Figure 4: 2020 targets and 2015 installed capacity for renewable energy by type from South Africa’s Renewable Energy Independent Power Producer Procurement Programme (REIPPPP), GW

South_Africa_Renewable_Energy_Independent_Power

Source: Department of Energy, The Energy Blog. Note: no data on small projects or landfill gas/biomass/biogas.

South Africa planned to install 3.7GW of renewable energy by 2020, including 1.8GW of wind power under its Renewable Energy Independent Power Producer Procurement Programme (REIPPPP), and it is already over halfway there. Solar power is also doing very well. The programme has been successful in drawing investment into the sector, having attracted R193bn ($13.7bn) of private money so far3. The total put South Africa in the top 10 countries for renewables investment in 2014. It has also been helped by the plunging prices of renewable energy over the same time. Both wind and solar can now sell energy to the grid at prices below that of coal power, gradually changing the coal-intense mix in Figure 2. The 2020 target is therefore being revised up. It stands at 7GW now and is set to move higher when a new Integrated Energy Plan is published. However, the new targets have not yet been finalised.

South Africa has some way to go to reach its old 2030 target of 17.8GW4 which is estimated to account for 20% of its capacity in 2030. Following exponential recent growth in renewable capacity, the new 2030 target is expected to be significantly more ambitious. New 2050 capacity is envisioned at around 50GW for solar, 25GW for wind and 1GW for biomass, out of a total of around 140GW (depending on the scenario used).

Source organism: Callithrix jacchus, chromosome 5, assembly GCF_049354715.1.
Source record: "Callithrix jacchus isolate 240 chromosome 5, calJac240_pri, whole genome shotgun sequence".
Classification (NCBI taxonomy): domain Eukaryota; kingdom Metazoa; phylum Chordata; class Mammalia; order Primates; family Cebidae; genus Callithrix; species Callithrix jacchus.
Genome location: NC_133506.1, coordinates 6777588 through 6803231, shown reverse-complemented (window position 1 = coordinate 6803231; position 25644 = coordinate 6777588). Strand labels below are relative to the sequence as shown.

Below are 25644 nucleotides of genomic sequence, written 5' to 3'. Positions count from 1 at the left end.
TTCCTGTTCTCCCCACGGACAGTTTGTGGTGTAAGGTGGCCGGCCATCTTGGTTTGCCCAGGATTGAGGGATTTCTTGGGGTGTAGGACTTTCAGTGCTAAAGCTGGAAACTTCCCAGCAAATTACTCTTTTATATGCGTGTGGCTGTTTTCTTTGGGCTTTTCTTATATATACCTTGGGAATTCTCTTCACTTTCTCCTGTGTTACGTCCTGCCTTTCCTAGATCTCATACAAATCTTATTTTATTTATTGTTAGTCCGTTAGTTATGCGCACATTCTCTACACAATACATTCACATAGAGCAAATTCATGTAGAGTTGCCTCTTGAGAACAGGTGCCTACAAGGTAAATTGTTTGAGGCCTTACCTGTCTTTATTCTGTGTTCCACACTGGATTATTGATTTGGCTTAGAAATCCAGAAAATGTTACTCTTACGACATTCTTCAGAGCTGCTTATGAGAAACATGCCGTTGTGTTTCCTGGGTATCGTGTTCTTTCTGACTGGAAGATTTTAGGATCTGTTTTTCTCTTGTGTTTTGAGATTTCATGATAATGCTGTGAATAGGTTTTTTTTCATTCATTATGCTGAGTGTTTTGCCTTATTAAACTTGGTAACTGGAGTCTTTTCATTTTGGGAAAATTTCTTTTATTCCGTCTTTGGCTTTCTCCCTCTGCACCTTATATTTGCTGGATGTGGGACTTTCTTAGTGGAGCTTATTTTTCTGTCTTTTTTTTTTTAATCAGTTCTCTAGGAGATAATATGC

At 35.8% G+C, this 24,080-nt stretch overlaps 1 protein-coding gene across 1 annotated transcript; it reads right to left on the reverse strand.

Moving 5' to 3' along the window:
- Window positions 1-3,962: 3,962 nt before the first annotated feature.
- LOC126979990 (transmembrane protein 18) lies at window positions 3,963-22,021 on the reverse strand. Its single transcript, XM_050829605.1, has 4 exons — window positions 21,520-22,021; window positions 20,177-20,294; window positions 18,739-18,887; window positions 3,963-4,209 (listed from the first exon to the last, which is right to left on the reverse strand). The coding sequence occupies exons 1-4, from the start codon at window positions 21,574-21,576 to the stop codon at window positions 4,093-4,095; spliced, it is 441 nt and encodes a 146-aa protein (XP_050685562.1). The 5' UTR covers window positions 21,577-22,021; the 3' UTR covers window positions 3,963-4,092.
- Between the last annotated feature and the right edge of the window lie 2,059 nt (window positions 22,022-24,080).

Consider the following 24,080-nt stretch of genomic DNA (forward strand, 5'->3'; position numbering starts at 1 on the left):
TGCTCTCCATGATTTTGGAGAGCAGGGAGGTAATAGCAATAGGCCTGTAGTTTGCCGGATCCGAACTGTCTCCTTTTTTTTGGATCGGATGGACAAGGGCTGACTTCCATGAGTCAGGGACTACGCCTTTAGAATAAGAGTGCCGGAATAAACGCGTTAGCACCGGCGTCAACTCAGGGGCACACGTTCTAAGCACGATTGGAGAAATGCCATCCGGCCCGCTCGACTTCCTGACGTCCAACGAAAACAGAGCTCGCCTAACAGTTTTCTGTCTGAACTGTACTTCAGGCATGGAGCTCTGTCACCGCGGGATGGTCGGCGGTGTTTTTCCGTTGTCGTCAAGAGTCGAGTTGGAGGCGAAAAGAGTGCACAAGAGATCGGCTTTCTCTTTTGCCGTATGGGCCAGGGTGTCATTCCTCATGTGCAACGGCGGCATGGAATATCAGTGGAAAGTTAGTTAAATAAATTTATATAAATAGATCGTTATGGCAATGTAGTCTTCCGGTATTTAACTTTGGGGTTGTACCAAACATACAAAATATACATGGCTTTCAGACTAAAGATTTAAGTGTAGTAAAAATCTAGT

One drawback of renewables is that they can become a victim of their own success. On windy and sunny days, these utilities produce large amounts of power, meaning the price per GW drops steeply. This is sometimes the case in European countries, where renewables have the strongest presence. The only solution at present is to charge negative prices at occasional times, which reduces the yield on renewable power investments.

As battery technology and energy storage capabilities improve, the problem will be alleviated. Innovations such as Tesla Powerwall allow homes and businesses to store their own energy, making the grid’s task of balancing supply and demand at all times significantly easier. However, negative prices are a risk to bear in mind at present.